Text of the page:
Summer hiatus – Sassafras is back in August

Sassafras will be on hiatus during the month of July – no submissions notices or emails until the first week of August. Please send your submissions – in 3-4 weeks – if you don’t wish to wait a few weeks more. I will reply within 3 days to everyone who has submitted up until today – July 1st. My apologies for the wait.

Thank you all kind, generous, patient and friendly writers for reaching out and submitting your work to be considered for publication in Sassafras. I often feel grateful, humbled, and sometimes overwhelmed.

What I’m trying to say is – you people amaze and inspire me on a daily basis.

Cake or death? (Eddie Izzard)



Giant poppy.


Giant poppy – very out of focus (yes, iPhone).






Seaside walk.



A few highlights from Sassafras issue 7

I’ve highlighted some great lines from the current issue of Sassafras – # 7 is huge (in no particular order):


You fold this sweater the way a moth
builds halls from the darkness it needs
to go on living

Simon Perchik – Untitled

The struggle to take root, to look up
as I do, in awe of the elder, pray they will be able
to avoid boot, bird and belligerent weather

A.J. Huffman – From Forest’s Path


Possible side effects include sticky-slick crayon
sketches on paper tablecloths and your mother, smiling, her hand
on her soap-bubble belly. 

Allison Hymas – Warning


A woman had come in, hesitantly as if I might hit her with the broom I brandished. She wore a long red jacket and a black hat
that looked too expensive for this town and asked for books on alcoholics anonymous — she wasn’t the alcoholic, she assured me.
After fifteen minutes of her trying to catch the bird in her jacket while I chased it with the broom, I knew it was getting
ridiculous. And then, the bird vanished.

M.C. Kelly – Beware of Bird


You pat the mound with the shovel again. She was right. It turned out to be good practice. You cough, harder this time. Dry breath hits your knuckles. Inside, a light comes on. 

Bennett Durkan – Good Practice


My son roared right back at them,

                        arms overhead—

                        Eyes full of wonder,

                                                I watched him instead.

Joe Wahlman – Autumn Waves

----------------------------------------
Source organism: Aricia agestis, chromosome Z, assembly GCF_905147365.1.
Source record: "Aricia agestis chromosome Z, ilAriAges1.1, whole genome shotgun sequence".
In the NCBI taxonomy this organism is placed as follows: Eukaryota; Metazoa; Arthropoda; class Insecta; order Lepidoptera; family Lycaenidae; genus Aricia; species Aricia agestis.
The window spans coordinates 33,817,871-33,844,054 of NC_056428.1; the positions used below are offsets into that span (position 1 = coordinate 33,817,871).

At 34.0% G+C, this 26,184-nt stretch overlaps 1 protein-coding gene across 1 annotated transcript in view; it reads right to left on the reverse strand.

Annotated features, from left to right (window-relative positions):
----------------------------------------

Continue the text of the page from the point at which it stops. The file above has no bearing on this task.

I didn’t know her, yet dedicated all my activities to her, let her borrow my senses, feel her muscles through my exercise,
fill her lungs through my breaths, see art at the museum through my eyes, taste wonderful food at an Italian Christmas through my taste buds.

Bahar Anooshahr – In her Body


We notice things: the steady speed of dust
Accumulating at our spines, your glances

Kevin Murphy – Shelf Life

The neighbor, she likes to grow vegetables in the warm,
leaving my headaches and my heart on the front porch.
I must insert each in the proper cavity.
Sun widens over in a massive thaw.
All land obeys like a shackled chain gang.

Amanda Tummirano – The Approach of Spring


Before he left, he turned,
and to all of us and to none of us
gave a slight, seemly bow,
as if to say,
Sleep well. I am here.

                       Bric Barker – 1281 Train to Andong


You roll over into a darkness that eases
upon your shoulder.  Within
a manageable light, your two faces
discuss themselves: hammer or nail—
nurse or patient?

Britt Melewski – In Patient


Where we would walk
with shadows ignoring the coarseness
beneath our feet like barefoot nomads
yours, one step ahead of mine, so carefully
avoiding this unbearable existence of following.

Carol Lynn Grellas – Before the Pink House


Eyes.  Ebi
Shinjo starry
Friends to whom I belong.  Friends who I will wrong.

Lynn Xu – Our Love is Pure (first in Octupus Magazine)


“This is a game isn’t it? You’re testing me somehow.”

“Interesting you would think that. How do you feel about tests?”

“I don’t care one way or the other,” I say.

“Suppose I pulled a gun from my pocket and said I was going to shoot you?”

“I’d have to think about that. Shoot me where exactly?”

“For starters, let’s say the leg.”

Allen Hope – Not The First Time


Beside the refrigerator is where Mom sits, in the dark. Even though it is only afternoon, the house does not let much light in. The leg holes of the underwear she wears on her head open up to pink curlers with pressed black hair wrapped around them; they poke through like antennas. The nightgown she wears is sheer. I can see the outline of her long breasts under it. They sit on top of her tummy; these are the biggest things on her five-foot frame.

“This is my house,” she says.

Melissa Valentine – Evidence of Him

Later that evening, before retiring, Mr. P. was cleaning his teeth in his bathroom. Midway he paused,  and looking in the mirror with a mouthful of froth, he mouthed softly, “Wow, awesome!” and then, a little louder — “MAGIC!!”

Kay Perry – Terri and Tonka

We sleep, clinging to the elbows
of spring, shackled to the warmth
of doors.  Safety is any number
greater than one

Quinn Rennerfeldt – Low Bones

In July, chemo ended:
Wendy’s napkins
folded the same–